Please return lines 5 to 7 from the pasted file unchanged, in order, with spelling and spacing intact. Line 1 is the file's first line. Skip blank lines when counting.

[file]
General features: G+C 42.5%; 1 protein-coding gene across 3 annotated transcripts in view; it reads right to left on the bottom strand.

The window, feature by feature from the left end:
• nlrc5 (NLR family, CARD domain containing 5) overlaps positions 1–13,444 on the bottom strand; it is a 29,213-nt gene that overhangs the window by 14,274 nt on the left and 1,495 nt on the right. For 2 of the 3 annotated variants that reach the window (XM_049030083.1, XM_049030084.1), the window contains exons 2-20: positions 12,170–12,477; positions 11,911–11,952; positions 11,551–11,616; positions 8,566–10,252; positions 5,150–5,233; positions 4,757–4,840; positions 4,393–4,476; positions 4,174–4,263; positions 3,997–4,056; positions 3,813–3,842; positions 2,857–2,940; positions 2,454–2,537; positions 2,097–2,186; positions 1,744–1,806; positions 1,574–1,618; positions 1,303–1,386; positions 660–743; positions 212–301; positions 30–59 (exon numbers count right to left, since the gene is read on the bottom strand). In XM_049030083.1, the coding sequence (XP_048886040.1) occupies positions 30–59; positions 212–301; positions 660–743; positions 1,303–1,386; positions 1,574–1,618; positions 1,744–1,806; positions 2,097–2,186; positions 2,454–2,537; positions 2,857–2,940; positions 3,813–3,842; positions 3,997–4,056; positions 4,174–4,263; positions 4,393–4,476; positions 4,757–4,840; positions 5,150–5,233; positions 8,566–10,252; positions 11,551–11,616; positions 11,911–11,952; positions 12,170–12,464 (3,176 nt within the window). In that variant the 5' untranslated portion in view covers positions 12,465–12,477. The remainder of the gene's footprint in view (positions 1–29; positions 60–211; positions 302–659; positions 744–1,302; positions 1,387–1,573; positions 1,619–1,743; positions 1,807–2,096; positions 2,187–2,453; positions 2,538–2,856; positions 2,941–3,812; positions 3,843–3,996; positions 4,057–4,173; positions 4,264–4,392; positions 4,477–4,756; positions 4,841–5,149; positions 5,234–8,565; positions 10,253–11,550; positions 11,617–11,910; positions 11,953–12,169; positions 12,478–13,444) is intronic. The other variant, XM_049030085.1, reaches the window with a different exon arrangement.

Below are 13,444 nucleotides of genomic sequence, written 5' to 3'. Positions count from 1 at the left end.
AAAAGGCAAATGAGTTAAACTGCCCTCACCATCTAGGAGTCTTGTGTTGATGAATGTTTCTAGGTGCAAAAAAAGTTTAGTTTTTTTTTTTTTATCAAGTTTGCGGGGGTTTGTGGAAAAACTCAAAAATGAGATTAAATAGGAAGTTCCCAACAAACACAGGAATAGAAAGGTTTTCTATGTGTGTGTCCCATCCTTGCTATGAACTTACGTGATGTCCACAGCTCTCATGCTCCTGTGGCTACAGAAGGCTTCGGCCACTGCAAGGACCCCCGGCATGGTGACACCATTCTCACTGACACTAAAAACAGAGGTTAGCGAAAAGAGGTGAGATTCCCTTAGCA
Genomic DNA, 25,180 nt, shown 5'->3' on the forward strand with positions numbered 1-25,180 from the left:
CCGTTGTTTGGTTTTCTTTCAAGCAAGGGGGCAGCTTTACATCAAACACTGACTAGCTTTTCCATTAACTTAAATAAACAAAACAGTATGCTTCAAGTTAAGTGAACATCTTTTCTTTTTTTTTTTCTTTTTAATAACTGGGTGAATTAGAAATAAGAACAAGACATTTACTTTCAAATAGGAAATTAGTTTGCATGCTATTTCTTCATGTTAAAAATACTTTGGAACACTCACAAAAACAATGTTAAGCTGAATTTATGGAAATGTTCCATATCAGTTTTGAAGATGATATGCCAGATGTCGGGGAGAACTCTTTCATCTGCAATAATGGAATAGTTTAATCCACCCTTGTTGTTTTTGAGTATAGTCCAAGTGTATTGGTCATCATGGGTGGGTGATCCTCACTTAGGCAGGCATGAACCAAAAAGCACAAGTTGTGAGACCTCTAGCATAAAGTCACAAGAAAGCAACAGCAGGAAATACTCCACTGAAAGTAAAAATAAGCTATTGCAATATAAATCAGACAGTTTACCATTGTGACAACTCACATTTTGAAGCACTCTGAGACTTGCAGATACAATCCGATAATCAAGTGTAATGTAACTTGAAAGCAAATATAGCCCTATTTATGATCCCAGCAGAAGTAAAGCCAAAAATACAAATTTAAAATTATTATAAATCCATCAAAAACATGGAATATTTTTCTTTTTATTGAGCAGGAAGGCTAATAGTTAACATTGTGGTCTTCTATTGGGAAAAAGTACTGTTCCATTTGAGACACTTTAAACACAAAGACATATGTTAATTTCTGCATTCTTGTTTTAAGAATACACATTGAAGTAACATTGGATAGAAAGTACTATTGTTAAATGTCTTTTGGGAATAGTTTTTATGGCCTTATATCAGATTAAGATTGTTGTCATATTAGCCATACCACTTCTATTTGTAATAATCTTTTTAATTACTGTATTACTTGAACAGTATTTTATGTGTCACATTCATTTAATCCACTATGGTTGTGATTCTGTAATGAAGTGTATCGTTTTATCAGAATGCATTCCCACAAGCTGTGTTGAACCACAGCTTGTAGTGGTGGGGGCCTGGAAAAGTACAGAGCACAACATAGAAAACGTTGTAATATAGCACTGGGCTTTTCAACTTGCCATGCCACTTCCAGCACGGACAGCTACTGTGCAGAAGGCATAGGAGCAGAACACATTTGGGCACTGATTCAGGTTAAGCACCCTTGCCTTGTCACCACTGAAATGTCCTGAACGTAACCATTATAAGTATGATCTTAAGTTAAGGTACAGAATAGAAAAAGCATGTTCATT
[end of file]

AAAAGGCAAATGAGTTAAACTGCCCTCACCATCTAGGAGTCTTGTGTTGATGAATGTTTCTAGGTGCAAAAAAAGTTTAGTTTTTTTTTTTTTATCAAGTTTGCGGGGGTTTGTGGAAAAACTCAAAAATGAGATTAAATAGGAAGTTCCCAACAAACACAGGAATAGAAAGGTTTTCTATGTGTGTGTCCCATCCTTGCTATGAACTTACGTGATGTCCACAGCTCTCATGCTCCTGTGGCTACAGAAGGCTTCGGCCACTGCAAGGACCCCCGGCATGGTGACACCATTCTCACTGACACTAAAAACAGAGGTTAGCGAAAAGAGGTGAGATTCCCTTAGCA
Genomic DNA, 25,180 nt, shown 5'->3' on the forward strand with positions numbered 1-25,180 from the left:
CCGTTGTTTGGTTTTCTTTCAAGCAAGGGGGCAGCTTTACATCAAACACTGACTAGCTTTTCCATTAACTTAAATAAACAAAACAGTATGCTTCAAGTTAAGTGAACATCTTTTCTTTTTTTTTTTCTTTTTAATAACTGGGTGAATTAGAAATAAGAACAAGACATTTACTTTCAAATAGGAAATTAGTTTGCATGCTATTTCTTCATGTTAAAAATACTTTGGAACACTCACAAAAACAATGTTAAGCTGAATTTATGGAAATGTTCCATATCAGTTTTGAAGATGATATGCCAGATGTCGGGGAGAACTCTTTCATCTGCAATAATGGAATAGTTTAATCCACCCTTGTTGTTTTTGAGTATAGTCCAAGTGTATTGGTCATCATGGGTGGGTGATCCTCACTTAGGCAGGCATGAACCAAAAAGCACAAGTTGTGAGACCTCTAGCATAAAGTCACAAGAAAGCAACAGCAGGAAATACTCCACTGAAAGTAAAAATAAGCTATTGCAATATAAATCAGACAGTTTACCATTGTGACAACTCACATTTTGAAGCACTCTGAGACTTGCAGATACAATCCGATAATCAAGTGTAATGTAACTTGAAAGCAAATATAGCCCTATTTATGATCCCAGCAGAAGTAAAGCCAAAAATACAAATTTAAAATTATTATAAATCCATCAAAAACATGGAATATTTTTCTTTTTATTGAGCAGGAAGGCTAATAGTTAACATTGTGGTCTTCTATTGGGAAAAAGTACTGTTCCATTTGAGACACTTTAAACACAAAGACATATGTTAATTTCTGCATTCTTGTTTTAAGAATACACATTGAAGTAACATTGGATAGAAAGTACTATTGTTAAATGTCTTTTGGGAATAGTTTTTATGGCCTTATATCAGATTAAGATTGTTGTCATATTAGCCATACCACTTCTATTTGTAATAATCTTTTTAATTACTGTATTACTTGAACAGTATTTTATGTGTCACATTCATTTAATCCACTATGGTTGTGATTCTGTAATGAAGTGTATCGTTTTATCAGAATGCATTCCCACAAGCTGTGTTGAACCACAGCTTGTAGTGGTGGGGGCCTGGAAAAGTACAGAGCACAACATAGAAAACGTTGTAATATAGCACTGGGCTTTTCAACTTGCCATGCCACTTCCAGCACGGACAGCTACTGTGCAGAAGGCATAGGAGCAGAACACATTTGGGCACTGATTCAGGTTAAGCACCCTTGCCTTGTCACCACTGAAATGTCCTGAACGTAACCATTATAAGTATGATCTTAAGTTAAGGTACAGAATAGAAAAAGCATGTTCATT